While I have not been blogging about it here, I have been at my other blog site. At the beginning of the year I decided it was really time to get my butt in shape. I had made such decisions before, but hadn't ever really stuck to something consistently or long enough to see the results of my labors. This time was different. So here they are, the results of my pretty darn hard work since the 3rd of January (that was the first day I realy gave it a go). In the photos below I am wearing pants that, on January 1, 2006, fut me better than any others I had. Not too tight, but not loose at all, these pants fit me just right. You can see that no longer is that the case: It has been a lot of fun to see the difference. Now to keep it up!
Saturday, March 25, 2006
This shouldn't really come as a surprise, but I enjoy blogging. I enjoy writing blogs and I really enjoy reading the blogs of others. When I have the time, I enjoy surfing random blogs using such services as Blog Explosion or BlogMad. I also avail myself of the traffic generating features of those services as well, but to be quite honest, that matters less to me than it used to. For those unfamiliar with those services, you surf the blogs of people who have signed up and earn credits for each page you view. These credits, in turn, can be used to get your blogs to show up in the rotation of blogs being viewed. Each service has a "ticker" that forces you to view a blog for a certain amount of time (ranging from 20-30 seconds in the sites I have used) before you can move on to the next blog if you want to earn credit for viewing that blog. And so, often, I will open multiple tabs in Maxthon and be surfing multiple blogs at the same time. In doing so, I have been fortunate enough to come across some really great blogs. But I have also noticed something. There are a lot of dirty blogs out there in the blogosphere. And by dirty I don't mean vulgar, profane, pornographic (I am sure there are plenty of those, but I choose to have my surfing settings avoid those ones). By dirty I mean cluttered, busy, confusing. It is astounding the number of blogs I have surfed to that have a grimy layer of ads, links, banners, buttons, and just general garbage before I ever even get an entry. If I can't see a decent portion of the blogger's most recent entry without having to scroll my browser window, I refuse to even look at the blog. And it isn't as if I have a little browser window. I don't have it maximized, but since I run my resolution at 1600x1200, my browser window is usually around 1280x960. In other words, my browser window is plenty large. I know that there are ways to "make money" from your blog (I put that in parentheses because, really, how much money do you think individuals really make from their blogs?). I also know it is fun to have lots of little gizmos and gadgets in your sidebar (heck, I have a cool little Flickr badge with some fun photos here in this blog). But when they become this huge monstrosity, filled with maps, buttons of all sorts of different sites, photos, playlists, friends, archives, links, etc. I just stop looking. For me, the joy of blogging (and reading blogs) is getting to read the thoughts, ideas, and works of other people who I wouldn't get to read otherwise. But when those thoughts get buried under a barrage of AdSense ads, banners and links, the effort and frustration to find them often outweighs the payoff. Or maybe I am just lazy. ;)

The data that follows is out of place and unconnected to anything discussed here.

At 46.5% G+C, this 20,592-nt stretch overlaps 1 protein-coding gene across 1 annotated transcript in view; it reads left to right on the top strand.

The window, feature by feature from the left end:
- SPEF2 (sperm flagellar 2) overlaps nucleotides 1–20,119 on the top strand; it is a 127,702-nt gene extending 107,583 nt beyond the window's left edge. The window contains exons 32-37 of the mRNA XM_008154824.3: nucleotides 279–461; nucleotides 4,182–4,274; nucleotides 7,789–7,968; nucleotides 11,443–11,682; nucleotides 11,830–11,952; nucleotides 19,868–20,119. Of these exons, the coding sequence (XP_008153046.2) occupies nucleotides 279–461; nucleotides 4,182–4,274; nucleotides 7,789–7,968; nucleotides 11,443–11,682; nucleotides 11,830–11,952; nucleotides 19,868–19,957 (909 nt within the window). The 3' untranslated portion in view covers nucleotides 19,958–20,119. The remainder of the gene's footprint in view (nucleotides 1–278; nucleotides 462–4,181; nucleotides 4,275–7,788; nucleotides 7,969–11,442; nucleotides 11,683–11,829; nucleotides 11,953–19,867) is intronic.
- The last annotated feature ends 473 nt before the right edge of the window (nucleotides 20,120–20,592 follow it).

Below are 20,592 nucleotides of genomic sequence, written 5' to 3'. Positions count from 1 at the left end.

Tuesday, March 21, 2006
Remember, back in High School how they took attendance? You could only miss so many days and then you got in trouble. Had to have any and all absences "excused". Boy, that was great. Wasn't it? Well, after getting a Bachelor's, and now only weeks away from having my MD, apparently I am in High School again. My current four week rotation is the famed Capstone course. It is a new, one of a kind course in which they cram everything they fear the may have missed into these four weeks. To be fair, they do cover some good topics. We get our BLS recertification and our ACLS certification. There are some good financial planning topics as well as on call topics. But there is a lot of filler as well. Do we really need to spend 2 hours going over how to code, when we are going to get that at our own institutions? Do we really need to spend hours talking about our feelings? Yes, we do. Because if we are absent, we fail the course. Welcome to High School all over again. Perhaps, if they made sure all the topics were good, they wouldn't have to worry about mandatory attendance. Sure, there are some who wouldn't go at all. Their loss. But treating us all like we are irresponsible teenagers just breeds animosity.